THE CRISIS IN DARFUR
Over 300,000 people from the Fur, Massaleit, and Zaghawa tribes, among others, have been killed and injured in Darfur and Chad between 2003 and 2006. Their children are dying, their culture is being erased, and the killing continues.
From Amnesty International:
Darfur is situated in the West of Sudan and covers an area the size of France (the size of Texas). For a number of years it was the scene of sporadic clashes between farming communities such as the Fur, Masalit and Zaghawa, and nomadic groups, which led to many deaths and the destruction and looting of homes. The government blamed competition over scarce resources for the clashes.
In February 2003 a new armed opposition group, the Sudan Liberation Army (SLA) took up arms against the government, because of what they perceived as the lack of government protection for their people and the marginalisation and underdevelopment of the region. The support base of this armed group came mainly from the agricultural groups in the region. Shortly afterwards another armed group, the Justice and Equality Movement (JEM) emerged.
The government of Sudan responded by allowing free rein to Arab militias known as the Janjawid (guns on horseback) who began attacking villages, killing, raping and abducting people, destroying homes and other property, including water sources and looting livestock. At times government troops also attacked villages alongside the Janjawid, and government aircraft have been bombing villages sometimes just before Janjawid attacks, suggesting that these attacks were coordinated. The links between the Sudanese armed forces and the Janjawid are incontrovertible, the Janjawid are now wearing uniforms provided by the army.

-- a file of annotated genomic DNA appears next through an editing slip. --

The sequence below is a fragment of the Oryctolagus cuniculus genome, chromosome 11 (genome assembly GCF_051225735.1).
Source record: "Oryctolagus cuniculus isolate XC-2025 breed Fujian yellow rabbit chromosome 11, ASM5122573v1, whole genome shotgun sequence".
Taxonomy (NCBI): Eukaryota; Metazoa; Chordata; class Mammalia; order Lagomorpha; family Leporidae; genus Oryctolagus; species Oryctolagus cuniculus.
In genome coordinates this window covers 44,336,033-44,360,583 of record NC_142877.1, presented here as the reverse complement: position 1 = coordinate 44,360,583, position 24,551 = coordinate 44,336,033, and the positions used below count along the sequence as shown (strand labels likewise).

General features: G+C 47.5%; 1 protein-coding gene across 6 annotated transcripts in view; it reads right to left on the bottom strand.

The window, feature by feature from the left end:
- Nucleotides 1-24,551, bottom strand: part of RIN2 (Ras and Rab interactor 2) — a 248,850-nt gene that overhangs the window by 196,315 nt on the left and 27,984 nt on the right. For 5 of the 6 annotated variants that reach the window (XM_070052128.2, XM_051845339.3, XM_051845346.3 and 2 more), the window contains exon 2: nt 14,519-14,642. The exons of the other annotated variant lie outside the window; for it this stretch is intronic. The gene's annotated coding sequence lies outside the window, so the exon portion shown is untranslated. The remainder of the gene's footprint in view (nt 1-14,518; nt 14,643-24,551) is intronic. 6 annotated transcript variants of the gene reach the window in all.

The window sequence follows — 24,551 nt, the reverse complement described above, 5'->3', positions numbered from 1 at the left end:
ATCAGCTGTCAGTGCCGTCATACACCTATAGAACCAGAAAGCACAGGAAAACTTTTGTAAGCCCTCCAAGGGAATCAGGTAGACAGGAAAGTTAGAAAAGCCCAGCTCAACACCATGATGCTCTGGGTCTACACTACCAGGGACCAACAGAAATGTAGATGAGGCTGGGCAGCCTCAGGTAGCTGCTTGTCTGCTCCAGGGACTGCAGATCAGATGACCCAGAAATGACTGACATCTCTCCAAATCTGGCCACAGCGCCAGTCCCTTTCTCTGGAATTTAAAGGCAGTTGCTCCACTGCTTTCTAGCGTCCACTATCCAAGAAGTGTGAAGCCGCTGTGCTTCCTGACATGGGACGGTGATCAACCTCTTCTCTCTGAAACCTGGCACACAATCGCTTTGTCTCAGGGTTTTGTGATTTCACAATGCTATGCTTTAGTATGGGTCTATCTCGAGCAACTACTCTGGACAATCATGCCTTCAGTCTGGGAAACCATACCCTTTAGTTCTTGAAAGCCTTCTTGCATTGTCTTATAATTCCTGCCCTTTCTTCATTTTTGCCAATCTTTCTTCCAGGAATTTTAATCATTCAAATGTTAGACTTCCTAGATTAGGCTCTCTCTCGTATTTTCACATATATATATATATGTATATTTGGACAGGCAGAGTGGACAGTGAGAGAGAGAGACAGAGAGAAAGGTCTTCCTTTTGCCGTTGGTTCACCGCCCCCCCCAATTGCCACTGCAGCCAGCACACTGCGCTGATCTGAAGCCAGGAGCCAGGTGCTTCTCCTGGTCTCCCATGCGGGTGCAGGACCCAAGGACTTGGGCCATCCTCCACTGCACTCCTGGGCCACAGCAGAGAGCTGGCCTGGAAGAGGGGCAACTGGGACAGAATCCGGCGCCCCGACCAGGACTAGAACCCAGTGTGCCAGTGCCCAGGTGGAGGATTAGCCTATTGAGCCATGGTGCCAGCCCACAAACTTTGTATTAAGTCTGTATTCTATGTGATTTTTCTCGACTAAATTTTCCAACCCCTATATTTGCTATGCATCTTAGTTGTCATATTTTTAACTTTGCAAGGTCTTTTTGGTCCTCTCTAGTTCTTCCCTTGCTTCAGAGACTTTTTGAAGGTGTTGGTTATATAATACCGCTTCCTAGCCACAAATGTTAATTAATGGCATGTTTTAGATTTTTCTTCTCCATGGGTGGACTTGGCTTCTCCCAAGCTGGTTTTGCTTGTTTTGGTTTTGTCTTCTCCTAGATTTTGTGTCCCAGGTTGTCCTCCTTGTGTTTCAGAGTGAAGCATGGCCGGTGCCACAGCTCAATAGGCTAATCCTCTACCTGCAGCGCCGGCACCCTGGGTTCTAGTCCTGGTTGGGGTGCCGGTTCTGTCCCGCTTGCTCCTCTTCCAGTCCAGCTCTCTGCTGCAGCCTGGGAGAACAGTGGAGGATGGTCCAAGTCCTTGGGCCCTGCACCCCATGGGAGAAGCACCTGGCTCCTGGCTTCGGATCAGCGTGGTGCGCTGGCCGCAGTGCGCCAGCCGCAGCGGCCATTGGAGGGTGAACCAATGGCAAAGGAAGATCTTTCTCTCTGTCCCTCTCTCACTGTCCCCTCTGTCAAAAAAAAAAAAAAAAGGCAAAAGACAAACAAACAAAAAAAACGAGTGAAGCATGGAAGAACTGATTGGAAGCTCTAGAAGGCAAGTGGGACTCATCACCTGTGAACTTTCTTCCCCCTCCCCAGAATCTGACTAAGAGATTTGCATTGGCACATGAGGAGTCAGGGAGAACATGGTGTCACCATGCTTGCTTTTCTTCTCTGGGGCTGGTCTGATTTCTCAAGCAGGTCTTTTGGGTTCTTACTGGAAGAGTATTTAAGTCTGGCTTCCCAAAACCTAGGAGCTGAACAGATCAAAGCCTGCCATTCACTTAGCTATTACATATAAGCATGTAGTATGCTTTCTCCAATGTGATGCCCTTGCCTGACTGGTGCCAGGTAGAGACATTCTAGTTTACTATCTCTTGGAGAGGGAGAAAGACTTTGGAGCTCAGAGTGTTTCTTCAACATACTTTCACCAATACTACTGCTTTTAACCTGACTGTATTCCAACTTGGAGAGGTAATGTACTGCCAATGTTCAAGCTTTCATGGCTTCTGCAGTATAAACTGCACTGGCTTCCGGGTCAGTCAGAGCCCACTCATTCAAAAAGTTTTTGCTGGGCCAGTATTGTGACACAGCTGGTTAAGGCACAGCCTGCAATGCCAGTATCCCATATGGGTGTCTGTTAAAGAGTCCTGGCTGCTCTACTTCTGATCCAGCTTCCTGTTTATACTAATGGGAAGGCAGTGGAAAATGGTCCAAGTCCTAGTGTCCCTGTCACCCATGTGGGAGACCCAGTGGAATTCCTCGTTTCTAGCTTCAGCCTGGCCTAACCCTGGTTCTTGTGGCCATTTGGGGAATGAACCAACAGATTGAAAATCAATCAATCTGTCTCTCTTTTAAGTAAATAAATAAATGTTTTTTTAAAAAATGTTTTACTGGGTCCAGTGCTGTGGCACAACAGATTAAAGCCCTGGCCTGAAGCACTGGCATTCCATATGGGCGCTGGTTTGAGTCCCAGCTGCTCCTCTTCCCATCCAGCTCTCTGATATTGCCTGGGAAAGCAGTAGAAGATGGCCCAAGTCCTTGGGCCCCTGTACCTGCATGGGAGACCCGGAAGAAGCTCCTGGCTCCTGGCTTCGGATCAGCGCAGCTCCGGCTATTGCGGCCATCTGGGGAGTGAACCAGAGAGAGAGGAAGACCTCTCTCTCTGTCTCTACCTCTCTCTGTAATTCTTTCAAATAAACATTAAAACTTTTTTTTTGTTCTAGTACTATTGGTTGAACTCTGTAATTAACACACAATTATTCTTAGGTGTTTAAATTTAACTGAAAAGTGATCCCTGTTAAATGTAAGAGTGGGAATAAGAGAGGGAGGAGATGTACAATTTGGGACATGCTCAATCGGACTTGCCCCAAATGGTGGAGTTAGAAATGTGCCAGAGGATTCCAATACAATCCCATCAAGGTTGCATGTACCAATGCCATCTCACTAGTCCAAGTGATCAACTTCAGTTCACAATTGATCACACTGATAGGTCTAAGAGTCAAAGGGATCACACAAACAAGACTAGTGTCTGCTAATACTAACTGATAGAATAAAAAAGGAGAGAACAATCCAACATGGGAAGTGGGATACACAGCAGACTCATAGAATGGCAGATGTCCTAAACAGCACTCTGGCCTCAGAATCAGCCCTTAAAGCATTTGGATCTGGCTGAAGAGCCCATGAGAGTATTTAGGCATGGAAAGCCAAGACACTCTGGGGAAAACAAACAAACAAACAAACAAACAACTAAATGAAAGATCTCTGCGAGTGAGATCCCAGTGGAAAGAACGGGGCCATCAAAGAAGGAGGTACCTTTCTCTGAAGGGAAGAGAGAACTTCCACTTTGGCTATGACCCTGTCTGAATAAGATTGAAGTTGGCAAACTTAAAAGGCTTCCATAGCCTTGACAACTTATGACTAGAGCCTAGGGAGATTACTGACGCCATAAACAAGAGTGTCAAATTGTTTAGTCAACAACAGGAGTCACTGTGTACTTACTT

Hundreds of thousands of people have been forcibly displaced from their homes as a result of actions by the Janjawid, government forces and rebel groups. The UN estimates that there are now two million internally displaced people in Darfur who have fled from their burnt villages and taken refuge within Darfur, mostly in towns and camps, often in very poor conditions, while more than 200,000 have crossed the border into Chad.
On 5 May 2006 a peace agreement was signed between the Sudanese government and one of the militia groups in Darfur. On 16 May 2006 the UN Security Council agreed to send UN peace-keeping forces to Darfur to help African Union (AU) troops with the implementation of the peace agreement.
Up to now, the AU has not been able to effectively protect civilians from attacks by armed groups (some of whom are government sponsored), and attacks are continuing with impunity. While the government of Sudan prevents the UN troops from entering the country the violence has escalated with attacks between rebel groups putting millions more civilians at an even greater risk.